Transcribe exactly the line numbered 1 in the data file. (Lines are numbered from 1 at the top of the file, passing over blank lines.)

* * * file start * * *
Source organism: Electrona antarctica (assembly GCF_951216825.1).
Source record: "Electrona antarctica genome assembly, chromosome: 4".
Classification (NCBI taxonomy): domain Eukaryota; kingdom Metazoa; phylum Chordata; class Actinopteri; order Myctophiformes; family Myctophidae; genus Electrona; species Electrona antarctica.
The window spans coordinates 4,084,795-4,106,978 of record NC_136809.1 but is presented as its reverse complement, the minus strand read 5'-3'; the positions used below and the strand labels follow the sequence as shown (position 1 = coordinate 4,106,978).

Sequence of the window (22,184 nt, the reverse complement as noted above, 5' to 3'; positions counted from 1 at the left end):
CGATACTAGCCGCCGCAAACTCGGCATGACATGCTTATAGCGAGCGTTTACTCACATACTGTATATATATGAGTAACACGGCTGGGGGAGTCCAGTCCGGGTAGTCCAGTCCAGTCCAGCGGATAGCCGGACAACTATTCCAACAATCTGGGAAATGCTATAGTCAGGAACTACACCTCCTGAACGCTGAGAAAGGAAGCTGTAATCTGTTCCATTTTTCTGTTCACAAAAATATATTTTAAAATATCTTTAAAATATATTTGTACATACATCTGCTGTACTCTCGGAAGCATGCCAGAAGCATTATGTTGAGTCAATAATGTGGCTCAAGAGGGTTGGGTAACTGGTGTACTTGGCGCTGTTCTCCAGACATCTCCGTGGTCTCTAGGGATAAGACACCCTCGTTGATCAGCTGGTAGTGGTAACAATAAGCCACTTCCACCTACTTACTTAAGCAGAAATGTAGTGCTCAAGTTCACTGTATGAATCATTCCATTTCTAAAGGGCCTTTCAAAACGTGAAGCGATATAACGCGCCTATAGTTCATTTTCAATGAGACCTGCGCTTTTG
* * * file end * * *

Source organism: Electrona antarctica (assembly GCF_951216825.1).